1. Adam Benton says:

      If you’re interested in writing more about this, I’d be more than happy to host another guest post explaining these issues more fully. It’s a fascinating topic, digging into all the little tricks he’s done to get the results he wants.

      1. Onlycurious says:

        Sorry for the late reply. I’ve been on vacation.

        While I appreciate the offer to do a guest post, I must admit I’m not interested in looking into Jeanson article any further. He fudged his mutation rate and his predicted numbers; his work is just garbage.

        Besides, geology is more my thing than genetics. 🙂

  6. Anonymous says:

    Dr. Jeanson’s reply to this article:

    i) The main claim is that my mutation rate is 35x faster than the published one. In fact, if you look at the article the author cites, the “published” rate (Soares et al) is one derived first assuming evolution and millions of years, and then fitting facts to these conclusions. For example, Soares et al first assume an ancient timescale (the very fact that my research contradicts), and then fit DNA differences to this timescale. Not only is this circular reasoning (i.e., assuming evolution to prove evolution), it’s also indirect science. It’s analogous to trying to measure the rate of erosion in the Grand Canyon…by measuring the depth of the Canyon, assigning millions-of-years dates to each layer, and then calculating the rate of erosion…rather than actually physically measuring it. So the main claim of the blog you cited is not a logically sound or scientifically compelling argument against my published work.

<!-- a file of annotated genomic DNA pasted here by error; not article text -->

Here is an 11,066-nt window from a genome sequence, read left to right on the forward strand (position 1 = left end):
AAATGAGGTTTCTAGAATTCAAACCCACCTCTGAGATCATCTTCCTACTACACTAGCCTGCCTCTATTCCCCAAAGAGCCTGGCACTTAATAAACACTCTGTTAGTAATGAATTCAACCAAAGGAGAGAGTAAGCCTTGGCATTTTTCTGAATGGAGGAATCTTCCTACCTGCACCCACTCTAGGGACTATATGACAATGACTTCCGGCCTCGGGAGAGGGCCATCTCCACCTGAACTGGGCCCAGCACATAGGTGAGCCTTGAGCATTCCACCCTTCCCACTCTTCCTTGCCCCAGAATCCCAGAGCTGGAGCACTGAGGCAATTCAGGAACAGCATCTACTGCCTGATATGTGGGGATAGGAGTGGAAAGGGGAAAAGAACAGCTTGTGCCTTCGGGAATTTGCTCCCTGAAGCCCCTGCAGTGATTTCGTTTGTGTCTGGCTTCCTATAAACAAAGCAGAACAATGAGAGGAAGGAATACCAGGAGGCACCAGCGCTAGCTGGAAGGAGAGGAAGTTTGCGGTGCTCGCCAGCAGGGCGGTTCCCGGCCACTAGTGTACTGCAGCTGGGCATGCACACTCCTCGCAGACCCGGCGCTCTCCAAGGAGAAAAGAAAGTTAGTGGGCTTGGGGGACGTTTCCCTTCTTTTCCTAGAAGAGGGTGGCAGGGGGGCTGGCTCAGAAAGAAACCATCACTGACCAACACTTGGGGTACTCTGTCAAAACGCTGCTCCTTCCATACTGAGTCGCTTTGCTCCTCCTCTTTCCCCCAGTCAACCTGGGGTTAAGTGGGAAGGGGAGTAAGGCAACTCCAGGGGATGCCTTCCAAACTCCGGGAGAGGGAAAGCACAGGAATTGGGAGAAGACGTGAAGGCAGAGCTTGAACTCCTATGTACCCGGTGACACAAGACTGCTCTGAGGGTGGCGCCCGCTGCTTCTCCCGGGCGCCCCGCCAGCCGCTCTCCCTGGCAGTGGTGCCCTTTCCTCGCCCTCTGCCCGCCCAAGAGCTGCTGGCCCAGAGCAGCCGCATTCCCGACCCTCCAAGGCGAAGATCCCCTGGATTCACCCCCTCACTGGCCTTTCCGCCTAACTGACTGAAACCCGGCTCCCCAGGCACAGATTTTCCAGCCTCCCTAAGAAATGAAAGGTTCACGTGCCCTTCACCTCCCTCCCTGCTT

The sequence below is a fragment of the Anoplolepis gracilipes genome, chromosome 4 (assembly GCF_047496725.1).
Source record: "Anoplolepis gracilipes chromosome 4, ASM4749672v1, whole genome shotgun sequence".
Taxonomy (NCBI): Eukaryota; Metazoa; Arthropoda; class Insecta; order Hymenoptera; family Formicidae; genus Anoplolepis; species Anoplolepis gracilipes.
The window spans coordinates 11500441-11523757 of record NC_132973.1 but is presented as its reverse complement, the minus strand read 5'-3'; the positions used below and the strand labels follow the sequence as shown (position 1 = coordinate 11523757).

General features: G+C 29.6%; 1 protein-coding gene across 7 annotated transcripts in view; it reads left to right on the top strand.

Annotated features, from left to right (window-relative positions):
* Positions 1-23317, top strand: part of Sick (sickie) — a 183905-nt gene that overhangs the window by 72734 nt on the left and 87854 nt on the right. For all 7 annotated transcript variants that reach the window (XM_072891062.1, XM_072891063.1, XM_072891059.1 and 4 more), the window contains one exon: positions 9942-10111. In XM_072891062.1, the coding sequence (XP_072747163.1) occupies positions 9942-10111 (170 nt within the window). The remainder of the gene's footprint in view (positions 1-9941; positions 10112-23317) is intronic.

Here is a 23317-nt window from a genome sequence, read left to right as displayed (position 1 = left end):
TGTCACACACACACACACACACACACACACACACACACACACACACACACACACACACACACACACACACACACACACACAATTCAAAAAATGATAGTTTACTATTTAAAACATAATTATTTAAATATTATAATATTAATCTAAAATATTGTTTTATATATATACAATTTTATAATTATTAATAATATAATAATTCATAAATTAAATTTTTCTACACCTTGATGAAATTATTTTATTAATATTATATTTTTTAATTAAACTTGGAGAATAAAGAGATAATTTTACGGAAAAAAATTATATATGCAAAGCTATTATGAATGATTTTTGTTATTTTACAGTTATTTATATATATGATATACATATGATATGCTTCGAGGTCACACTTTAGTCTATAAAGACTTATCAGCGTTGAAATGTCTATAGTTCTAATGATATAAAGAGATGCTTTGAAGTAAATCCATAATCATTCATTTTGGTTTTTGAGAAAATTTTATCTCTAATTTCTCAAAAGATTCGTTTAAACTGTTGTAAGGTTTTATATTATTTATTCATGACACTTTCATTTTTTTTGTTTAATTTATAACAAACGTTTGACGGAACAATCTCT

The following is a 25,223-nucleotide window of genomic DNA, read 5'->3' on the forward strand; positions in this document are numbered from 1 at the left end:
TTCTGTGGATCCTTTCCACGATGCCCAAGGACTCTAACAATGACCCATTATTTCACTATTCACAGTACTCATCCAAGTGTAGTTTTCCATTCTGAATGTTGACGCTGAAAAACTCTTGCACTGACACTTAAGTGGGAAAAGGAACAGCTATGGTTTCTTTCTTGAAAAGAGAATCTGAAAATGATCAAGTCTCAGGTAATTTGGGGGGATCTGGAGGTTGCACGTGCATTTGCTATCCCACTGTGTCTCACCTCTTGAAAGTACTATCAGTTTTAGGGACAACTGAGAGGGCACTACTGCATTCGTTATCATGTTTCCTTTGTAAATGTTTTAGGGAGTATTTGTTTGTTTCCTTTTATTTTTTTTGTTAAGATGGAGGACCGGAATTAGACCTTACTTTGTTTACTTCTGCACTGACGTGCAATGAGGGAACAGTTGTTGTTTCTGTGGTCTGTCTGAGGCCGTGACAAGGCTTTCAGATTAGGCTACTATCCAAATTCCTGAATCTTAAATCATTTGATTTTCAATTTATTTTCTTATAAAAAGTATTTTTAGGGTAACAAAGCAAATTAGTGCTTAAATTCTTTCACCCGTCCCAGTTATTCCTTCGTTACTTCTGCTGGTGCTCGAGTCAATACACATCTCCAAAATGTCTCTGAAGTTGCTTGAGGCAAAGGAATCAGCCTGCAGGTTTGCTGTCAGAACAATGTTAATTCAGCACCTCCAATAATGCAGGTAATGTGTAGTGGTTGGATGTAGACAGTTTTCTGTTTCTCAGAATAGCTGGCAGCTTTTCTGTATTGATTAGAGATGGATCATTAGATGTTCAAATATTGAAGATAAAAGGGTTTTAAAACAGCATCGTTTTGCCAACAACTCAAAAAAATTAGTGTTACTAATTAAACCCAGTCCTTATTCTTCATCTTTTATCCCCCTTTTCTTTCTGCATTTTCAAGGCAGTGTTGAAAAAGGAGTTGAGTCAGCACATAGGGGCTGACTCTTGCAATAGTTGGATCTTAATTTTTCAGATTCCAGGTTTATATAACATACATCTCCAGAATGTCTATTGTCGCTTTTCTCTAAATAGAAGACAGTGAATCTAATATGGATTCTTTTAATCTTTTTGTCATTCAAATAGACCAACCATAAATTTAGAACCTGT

ii) “By adding null results from small studies like this he could effectively fine tune his mutation rate.” Here, the blog author accuses me of dishonesty. In fact, my goal in citing these additional studies were for the purpose of complete transparency and rigor. I cited all possible studies I could find. If the author of the blog really wanted to accuse me of cherry-picking, the author should have cited many studies I missed (which the author doesn’t do).
    iii) The author tries to explain away my published mutation rate by invoking three possible scenarios under which my actual mutation rate would drop.
    The first scenario envisions a movement from heteroplasmy to homoplasmy; the author thinks this is not a mutation. For the sake of argument, let’s grant the author this conclusion. But now let’s take it to it’s logical conclusion. Ask: Where did the heteroplasmic mutations come from? The only possible answer is mutation. Therefore, perhaps we should look at changes in heteroplasmic mutations, rather than changes in homoplasmic. If you look at the same table from the Ding study, you will find that the rate of heteroplasmic changes is 4x higher than the homoplasmic ones–which makes the problems for evolution even worse. So this argument doesn’t stand up to scrutiny. (In fact, sticking to homoplasmic mutations is the most scientifically conservative approach to this question, for reasons that get into significant technical depth.)